Vanessa Otero’s Updated Media Bias Chart

Otero goes into great detail describing her criteria for placing the various news sources. She changed a few labels and shifted position for a few sources.  It’s not perfect. It’s not the only answer. It, however, a very useful way to get us to think about what we’re clicking on, reading, and sharing.  See “The Chart, Version 3.0: What, Exactly, Are We Reading?”

William Zinsser: What Is Good Writing? (Clarity, Simplicity, Brevity, and Humanity.)

Most of the students in my “News Writing” class don’t want to be journalists, but they all want to make a living from their writing skills. I’m trying to emphasize some of the markers that journalists put into their work, in order to signal that their work is credible. For instance, one saying in journalism is “Get the brand of the beer, the model of the car, and the name…

MS-Word’s helpful “View -> Focus” mode delays stress-related breakdowns.

You won’t usually catch me saying anything nice about Microsoft. (Ok, Flight Simulator was good.) A few days ago when life was a little more stressful than usual, I found myself nearly overwhelmed by what should have been a routine editing task. Then I stumbled across MS-Words’s View->Focus mode, which hides most of the intrusive accretion of menus, buttons, and readouts. After changing the default black background to a nice…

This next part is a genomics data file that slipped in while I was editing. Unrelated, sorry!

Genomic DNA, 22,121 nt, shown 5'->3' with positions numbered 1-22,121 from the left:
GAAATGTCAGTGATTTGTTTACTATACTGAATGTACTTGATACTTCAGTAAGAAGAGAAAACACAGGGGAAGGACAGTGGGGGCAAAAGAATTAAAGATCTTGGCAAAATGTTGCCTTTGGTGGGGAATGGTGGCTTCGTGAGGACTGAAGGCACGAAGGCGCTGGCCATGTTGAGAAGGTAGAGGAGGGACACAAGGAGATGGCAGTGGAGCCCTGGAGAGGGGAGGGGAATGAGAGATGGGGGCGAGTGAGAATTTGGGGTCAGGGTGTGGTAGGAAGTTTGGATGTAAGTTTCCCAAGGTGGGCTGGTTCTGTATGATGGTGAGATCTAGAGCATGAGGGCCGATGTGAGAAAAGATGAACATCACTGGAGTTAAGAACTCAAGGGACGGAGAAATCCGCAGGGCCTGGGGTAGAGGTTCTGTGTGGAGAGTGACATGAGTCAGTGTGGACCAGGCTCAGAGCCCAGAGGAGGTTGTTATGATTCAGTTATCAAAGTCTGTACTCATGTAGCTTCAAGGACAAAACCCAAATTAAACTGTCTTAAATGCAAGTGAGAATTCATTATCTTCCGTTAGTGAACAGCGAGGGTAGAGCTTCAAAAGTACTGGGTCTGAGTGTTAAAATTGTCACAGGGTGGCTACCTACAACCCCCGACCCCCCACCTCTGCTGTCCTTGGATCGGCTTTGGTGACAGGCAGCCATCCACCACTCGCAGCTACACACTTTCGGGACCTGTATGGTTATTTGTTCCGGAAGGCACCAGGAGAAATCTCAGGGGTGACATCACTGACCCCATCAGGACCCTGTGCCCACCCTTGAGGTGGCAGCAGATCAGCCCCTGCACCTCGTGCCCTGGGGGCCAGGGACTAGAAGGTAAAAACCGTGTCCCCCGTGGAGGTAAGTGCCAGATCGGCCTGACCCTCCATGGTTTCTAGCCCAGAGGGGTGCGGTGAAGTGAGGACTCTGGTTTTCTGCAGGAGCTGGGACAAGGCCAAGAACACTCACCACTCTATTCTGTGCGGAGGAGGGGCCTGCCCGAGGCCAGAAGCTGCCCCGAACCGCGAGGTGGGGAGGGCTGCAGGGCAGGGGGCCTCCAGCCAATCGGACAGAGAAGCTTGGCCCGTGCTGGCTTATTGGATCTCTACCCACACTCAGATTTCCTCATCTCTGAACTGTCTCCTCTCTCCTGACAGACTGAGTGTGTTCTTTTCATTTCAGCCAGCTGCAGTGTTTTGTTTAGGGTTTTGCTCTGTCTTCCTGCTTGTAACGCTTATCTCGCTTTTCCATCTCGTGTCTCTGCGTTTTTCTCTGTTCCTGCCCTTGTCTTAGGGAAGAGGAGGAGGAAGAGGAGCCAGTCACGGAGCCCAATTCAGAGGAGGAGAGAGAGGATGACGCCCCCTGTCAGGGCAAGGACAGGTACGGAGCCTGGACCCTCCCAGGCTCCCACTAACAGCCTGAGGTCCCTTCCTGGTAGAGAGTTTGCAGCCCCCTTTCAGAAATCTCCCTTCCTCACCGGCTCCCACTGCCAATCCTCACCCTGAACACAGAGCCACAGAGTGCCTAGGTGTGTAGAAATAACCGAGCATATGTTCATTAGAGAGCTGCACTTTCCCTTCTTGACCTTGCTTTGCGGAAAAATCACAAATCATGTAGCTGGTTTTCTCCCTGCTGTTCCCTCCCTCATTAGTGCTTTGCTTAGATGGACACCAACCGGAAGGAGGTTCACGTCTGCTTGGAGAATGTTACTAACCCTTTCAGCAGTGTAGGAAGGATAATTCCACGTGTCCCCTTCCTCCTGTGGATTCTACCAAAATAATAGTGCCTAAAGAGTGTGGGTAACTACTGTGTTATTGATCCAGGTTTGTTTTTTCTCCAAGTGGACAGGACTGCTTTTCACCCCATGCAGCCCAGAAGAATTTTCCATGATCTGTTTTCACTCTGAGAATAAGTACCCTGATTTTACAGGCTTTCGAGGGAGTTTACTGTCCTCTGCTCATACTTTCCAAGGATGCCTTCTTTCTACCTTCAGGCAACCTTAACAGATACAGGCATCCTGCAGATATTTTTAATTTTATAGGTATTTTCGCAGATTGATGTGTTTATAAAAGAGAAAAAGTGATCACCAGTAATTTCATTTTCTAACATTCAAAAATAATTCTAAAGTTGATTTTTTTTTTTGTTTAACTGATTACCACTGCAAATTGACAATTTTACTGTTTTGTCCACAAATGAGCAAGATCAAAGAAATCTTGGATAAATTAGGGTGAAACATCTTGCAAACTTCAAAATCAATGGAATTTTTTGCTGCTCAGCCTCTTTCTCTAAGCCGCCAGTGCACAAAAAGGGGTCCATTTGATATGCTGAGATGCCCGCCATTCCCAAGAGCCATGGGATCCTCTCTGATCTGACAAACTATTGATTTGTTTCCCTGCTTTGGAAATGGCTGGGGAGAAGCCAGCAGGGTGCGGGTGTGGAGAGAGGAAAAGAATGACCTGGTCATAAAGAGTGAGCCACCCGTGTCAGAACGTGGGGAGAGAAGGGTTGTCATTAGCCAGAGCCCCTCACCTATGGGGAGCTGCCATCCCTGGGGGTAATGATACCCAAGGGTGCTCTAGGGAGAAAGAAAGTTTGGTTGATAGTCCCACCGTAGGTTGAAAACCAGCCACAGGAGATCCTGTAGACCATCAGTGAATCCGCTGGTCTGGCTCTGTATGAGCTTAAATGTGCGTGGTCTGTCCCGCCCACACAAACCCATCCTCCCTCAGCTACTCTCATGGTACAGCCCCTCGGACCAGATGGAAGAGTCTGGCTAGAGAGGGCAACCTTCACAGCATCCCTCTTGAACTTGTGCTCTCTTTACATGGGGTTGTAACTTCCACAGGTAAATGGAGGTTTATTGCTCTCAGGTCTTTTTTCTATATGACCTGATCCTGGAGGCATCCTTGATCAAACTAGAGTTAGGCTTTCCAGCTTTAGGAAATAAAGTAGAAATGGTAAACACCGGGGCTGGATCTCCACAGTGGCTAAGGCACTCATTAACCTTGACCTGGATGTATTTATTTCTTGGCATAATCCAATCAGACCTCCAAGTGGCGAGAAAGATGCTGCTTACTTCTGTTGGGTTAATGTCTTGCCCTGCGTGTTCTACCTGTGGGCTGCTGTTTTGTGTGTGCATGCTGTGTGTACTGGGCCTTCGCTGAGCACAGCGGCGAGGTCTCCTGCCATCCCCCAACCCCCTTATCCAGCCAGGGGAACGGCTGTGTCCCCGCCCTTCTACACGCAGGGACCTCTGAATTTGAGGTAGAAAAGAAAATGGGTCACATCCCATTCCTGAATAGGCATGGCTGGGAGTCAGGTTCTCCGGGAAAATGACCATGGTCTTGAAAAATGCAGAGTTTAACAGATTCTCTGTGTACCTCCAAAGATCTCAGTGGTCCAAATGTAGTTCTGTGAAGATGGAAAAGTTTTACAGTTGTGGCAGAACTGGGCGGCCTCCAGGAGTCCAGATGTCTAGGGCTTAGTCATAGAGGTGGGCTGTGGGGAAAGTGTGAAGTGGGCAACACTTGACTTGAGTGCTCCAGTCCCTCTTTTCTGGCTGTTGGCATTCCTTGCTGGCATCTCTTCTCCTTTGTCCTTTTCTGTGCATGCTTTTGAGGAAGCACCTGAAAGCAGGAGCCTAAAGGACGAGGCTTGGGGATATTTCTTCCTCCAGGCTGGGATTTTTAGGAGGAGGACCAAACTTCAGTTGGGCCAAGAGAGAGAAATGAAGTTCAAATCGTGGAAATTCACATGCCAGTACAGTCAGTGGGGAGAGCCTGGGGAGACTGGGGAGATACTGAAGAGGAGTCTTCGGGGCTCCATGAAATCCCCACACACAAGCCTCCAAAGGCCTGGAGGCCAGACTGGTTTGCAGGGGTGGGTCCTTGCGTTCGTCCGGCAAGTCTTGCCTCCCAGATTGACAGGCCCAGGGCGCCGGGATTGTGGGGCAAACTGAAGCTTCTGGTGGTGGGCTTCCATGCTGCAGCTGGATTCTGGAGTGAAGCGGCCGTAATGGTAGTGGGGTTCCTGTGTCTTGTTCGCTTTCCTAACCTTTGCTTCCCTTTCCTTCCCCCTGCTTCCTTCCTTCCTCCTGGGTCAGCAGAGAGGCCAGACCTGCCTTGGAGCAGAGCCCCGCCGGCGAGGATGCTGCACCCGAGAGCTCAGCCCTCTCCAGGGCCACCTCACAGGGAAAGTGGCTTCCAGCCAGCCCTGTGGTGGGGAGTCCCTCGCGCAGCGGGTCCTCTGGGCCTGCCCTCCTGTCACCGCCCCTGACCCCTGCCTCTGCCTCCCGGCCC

Why fake news works

Fake news works on our emotions, usually by stoking our fears or confirming our biases. Real news relies on verifiable facts, including emotions only by attributing them to credible sources, and placing those emotions in context. We help spread fake news when we let our emotions guide our reactions, rather than taking a minute to think about the credibility of the source. Even with a mountain of evidence available to…